• Place soaked almonds into the jar of a blender with 3-4 cups of cold water. How much water you use depends on how creamy you want your almond milk, and the capacity of your blender (you can always add more water to the milk after straining if your blender is small). I prefer 4 cups of water.
  • Blend on high speed for 2 minutes, then carefully pour the mixture into the prepared strainer.
  • Wait a minute for the liquid to pass through, then get down to business squeezing as much liquid as you can from the almond meal.
  • Pour the liquid into a clean glass jar and store in the fridge. Reserve the almond pulp for later. Now you've made your own almond milk. Yay!



  1. claire says

    ARE YOU KIDDING ME A TRIANGLE BANDAGE?!!?!?! HAHAHA HAAAAA. Now I am sure glad I didn’t throw away all my first aid gak!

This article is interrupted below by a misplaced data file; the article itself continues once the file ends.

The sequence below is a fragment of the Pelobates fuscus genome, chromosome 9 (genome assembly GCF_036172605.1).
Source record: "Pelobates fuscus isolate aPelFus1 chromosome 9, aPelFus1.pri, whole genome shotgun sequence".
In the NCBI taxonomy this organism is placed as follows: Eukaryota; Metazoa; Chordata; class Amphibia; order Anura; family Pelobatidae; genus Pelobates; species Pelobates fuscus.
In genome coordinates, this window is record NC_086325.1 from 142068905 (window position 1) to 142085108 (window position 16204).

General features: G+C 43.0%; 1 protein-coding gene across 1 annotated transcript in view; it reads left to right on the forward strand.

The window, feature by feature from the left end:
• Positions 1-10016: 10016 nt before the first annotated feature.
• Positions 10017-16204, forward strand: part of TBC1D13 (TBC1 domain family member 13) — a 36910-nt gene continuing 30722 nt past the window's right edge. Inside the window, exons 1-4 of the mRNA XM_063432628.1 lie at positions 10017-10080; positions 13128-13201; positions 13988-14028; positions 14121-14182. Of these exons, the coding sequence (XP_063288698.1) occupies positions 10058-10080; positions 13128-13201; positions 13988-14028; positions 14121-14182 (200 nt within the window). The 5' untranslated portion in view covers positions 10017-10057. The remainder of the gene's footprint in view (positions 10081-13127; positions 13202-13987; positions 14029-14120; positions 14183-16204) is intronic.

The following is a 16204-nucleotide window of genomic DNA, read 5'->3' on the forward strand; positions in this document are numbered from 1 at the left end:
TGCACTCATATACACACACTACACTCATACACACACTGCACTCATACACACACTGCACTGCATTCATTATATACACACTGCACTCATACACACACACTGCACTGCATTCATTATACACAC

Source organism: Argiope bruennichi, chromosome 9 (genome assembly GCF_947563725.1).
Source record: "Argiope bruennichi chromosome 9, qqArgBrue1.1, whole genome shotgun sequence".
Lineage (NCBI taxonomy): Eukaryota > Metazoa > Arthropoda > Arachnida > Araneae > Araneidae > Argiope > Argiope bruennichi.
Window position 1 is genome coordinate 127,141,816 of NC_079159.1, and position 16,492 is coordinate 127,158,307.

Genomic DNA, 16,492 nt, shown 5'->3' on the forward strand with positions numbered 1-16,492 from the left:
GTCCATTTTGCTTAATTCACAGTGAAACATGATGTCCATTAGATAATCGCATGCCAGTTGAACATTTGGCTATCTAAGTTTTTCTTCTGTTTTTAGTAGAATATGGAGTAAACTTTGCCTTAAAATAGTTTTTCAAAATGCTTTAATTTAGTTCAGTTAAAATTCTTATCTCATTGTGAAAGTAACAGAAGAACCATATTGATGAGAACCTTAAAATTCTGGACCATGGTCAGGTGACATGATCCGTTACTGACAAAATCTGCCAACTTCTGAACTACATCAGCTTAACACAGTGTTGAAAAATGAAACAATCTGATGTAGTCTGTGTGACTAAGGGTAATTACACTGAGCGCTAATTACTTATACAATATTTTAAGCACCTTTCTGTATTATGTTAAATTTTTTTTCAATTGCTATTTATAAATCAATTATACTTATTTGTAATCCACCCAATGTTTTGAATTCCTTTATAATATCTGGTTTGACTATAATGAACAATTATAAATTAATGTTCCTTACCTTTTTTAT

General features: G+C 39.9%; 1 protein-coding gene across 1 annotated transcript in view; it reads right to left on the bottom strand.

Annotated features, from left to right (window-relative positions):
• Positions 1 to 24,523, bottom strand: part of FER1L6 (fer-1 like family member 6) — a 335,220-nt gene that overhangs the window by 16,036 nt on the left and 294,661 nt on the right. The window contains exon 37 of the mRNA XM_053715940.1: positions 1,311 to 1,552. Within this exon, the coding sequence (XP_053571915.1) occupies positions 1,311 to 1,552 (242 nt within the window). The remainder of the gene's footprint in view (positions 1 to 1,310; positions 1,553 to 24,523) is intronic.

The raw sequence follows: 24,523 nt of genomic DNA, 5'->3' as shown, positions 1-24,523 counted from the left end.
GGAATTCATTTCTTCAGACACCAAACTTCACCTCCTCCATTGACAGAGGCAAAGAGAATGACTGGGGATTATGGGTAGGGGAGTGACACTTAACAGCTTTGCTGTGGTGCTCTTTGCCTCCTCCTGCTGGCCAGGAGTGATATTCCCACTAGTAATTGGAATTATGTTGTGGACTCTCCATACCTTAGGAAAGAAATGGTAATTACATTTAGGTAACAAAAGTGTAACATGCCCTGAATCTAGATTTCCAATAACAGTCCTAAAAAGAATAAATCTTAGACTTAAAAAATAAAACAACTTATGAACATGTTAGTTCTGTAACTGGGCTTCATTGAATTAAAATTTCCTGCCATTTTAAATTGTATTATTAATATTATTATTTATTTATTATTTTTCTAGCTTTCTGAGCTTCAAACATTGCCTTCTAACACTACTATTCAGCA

Too funny…

  2. Prema says

    I made the almond milk as per your recipe. However, I had soaked the almonds for 48hrs in a plastic container along with 20 pcs of pistachioo. Also I was changing the water twice a day. bothwere soaking together for 48 hours. I made the milk . added four pcs. of dates and drank it. it was good tasting milk. . remainder portion I stored in a plastic container overnight in the refrigerator .When I drank that milk, in the morning, the milk tasted very BITTER. Please help where did I go wrong. I am awaiting your reply.

    • Katie Trant says

      Hi Prema, I suspect the very long soaking time is where things went wrong. The recipe specifies to soak the almonds overnight or for about 8 hours. If left soaking too long nuts can bloat and ferment.

  3. Laura says

    I tried the almond milk and it is pretty good. I find the taste is a little “green” or “raw”. I am wondering about roasting the almonds after soaking?

    • themuffinmyth says